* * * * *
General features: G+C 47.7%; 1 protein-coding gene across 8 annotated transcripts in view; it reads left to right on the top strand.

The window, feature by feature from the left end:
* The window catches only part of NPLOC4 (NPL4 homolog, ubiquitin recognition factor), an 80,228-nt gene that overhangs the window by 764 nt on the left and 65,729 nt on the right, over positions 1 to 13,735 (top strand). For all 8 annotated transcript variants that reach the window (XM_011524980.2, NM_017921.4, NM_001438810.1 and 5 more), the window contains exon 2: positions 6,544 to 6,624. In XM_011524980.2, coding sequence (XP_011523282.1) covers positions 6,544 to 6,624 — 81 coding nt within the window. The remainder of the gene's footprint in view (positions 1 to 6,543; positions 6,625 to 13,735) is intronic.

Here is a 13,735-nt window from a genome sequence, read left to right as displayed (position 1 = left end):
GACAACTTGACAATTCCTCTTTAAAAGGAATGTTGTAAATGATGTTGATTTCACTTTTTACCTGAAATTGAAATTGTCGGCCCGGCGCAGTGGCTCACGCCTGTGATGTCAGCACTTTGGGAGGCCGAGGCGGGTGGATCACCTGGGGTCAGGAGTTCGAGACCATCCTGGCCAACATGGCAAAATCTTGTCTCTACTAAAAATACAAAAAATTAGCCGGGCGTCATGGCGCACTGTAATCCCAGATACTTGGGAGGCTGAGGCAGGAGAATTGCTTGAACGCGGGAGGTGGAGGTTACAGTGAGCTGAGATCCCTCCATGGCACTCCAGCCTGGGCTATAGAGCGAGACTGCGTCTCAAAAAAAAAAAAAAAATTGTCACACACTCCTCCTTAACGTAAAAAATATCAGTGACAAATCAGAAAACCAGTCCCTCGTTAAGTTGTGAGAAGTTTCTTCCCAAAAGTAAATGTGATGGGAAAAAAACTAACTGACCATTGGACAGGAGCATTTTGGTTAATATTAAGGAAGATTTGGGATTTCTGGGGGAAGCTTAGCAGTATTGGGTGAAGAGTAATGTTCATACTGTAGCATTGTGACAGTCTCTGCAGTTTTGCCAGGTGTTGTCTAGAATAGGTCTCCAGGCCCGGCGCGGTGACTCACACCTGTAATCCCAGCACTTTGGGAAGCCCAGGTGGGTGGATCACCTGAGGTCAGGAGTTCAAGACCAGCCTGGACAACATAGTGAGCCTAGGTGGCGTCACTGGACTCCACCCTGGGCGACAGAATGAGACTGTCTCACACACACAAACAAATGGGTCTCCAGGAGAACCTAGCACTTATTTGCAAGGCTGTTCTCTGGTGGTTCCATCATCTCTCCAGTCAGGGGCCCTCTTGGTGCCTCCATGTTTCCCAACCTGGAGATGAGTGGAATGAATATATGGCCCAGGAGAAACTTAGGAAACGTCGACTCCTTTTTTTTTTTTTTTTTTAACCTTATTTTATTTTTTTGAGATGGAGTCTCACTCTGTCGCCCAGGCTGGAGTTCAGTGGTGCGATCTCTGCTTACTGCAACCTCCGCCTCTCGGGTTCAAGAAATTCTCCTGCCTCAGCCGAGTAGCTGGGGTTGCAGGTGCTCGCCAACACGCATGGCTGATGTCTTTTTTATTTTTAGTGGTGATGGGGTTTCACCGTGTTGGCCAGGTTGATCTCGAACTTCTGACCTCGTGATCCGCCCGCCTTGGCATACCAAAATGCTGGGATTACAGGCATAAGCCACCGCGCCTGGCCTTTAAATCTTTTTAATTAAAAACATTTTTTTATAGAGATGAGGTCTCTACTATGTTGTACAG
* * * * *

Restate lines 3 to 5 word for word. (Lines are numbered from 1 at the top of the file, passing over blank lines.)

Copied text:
* The window catches only part of NPLOC4 (NPL4 homolog, ubiquitin recognition factor), an 80,228-nt gene that overhangs the window by 764 nt on the left and 65,729 nt on the right, over positions 1 to 13,735 (top strand). For all 8 annotated transcript variants that reach the window (XM_011524980.2, NM_017921.4, NM_001438810.1 and 5 more), the window contains exon 2: positions 6,544 to 6,624. In XM_011524980.2, coding sequence (XP_011523282.1) covers positions 6,544 to 6,624 — 81 coding nt within the window. The remainder of the gene's footprint in view (positions 1 to 6,543; positions 6,625 to 13,735) is intronic.

Here is a 13,735-nt window from a genome sequence, read left to right as displayed (position 1 = left end):
GACAACTTGACAATTCCTCTTTAAAAGGAATGTTGTAAATGATGTTGATTTCACTTTTTACCTGAAATTGAAATTGTCGGCCCGGCGCAGTGGCTCACGCCTGTGATGTCAGCACTTTGGGAGGCCGAGGCGGGTGGATCACCTGGGGTCAGGAGTTCGAGACCATCCTGGCCAACATGGCAAAATCTTGTCTCTACTAAAAATACAAAAAATTAGCCGGGCGTCATGGCGCACTGTAATCCCAGATACTTGGGAGGCTGAGGCAGGAGAATTGCTTGAACGCGGGAGGTGGAGGTTACAGTGAGCTGAGATCCCTCCATGGCACTCCAGCCTGGGCTATAGAGCGAGACTGCGTCTCAAAAAAAAAAAAAAAATTGTCACACACTCCTCCTTAACGTAAAAAATATCAGTGACAAATCAGAAAACCAGTCCCTCGTTAAGTTGTGAGAAGTTTCTTCCCAAAAGTAAATGTGATGGGAAAAAAACTAACTGACCATTGGACAGGAGCATTTTGGTTAATATTAAGGAAGATTTGGGATTTCTGGGGGAAGCTTAGCAGTATTGGGTGAAGAGTAATGTTCATACTGTAGCATTGTGACAGTCTCTGCAGTTTTGCCAGGTGTTGTCTAGAATAGGTCTCCAGGCCCGGCGCGGTGACTCACACCTGTAATCCCAGCACTTTGGGAAGCCCAGGTGGGTGGATCACCTGAGGTCAGGAGTTCAAGACCAGCCTGGACAACATAGTGAGCCTAGGTGGCGTCACTGGACTCCACCCTGGGCGACAGAATGAGACTGTCTCACACACACAAACAAATGGGTCTCCAGGAGAACCTAGCACTTATTTGCAAGGCTGTTCTCTGGTGGTTCCATCATCTCTCCAGTCAGGGGCCCTCTTGGTGCCTCCATGTTTCCCAACCTGGAGATGAGTGGAATGAATATATGGCCCAGGAGAAACTTAGGAAACGTCGACTCCTTTTTTTTTTTTTTTTTTAACCTTATTTTATTTTTTTGAGATGGAGTCTCACTCTGTCGCCCAGGCTGGAGTTCAGTGGTGCGATCTCTGCTTACTGCAACCTCCGCCTCTCGGGTTCAAGAAATTCTCCTGCCTCAGCCGAGTAGCTGGGGTTGCAGGTGCTCGCCAACACGCATGGCTGATGTCTTTTTTATTTTTAGTGGTGATGGGGTTTCACCGTGTTGGCCAGGTTGATCTCGAACTTCTGACCTCGTGATCCGCCCGCCTTGGCATACCAAAATGCTGGGATTACAGGCATAAGCCACCGCGCCTGGCCTTTAAATCTTTTTAATTAAAAACATTTTTTTATAGAGATGAGGTCTCTACTATGTTGTACAG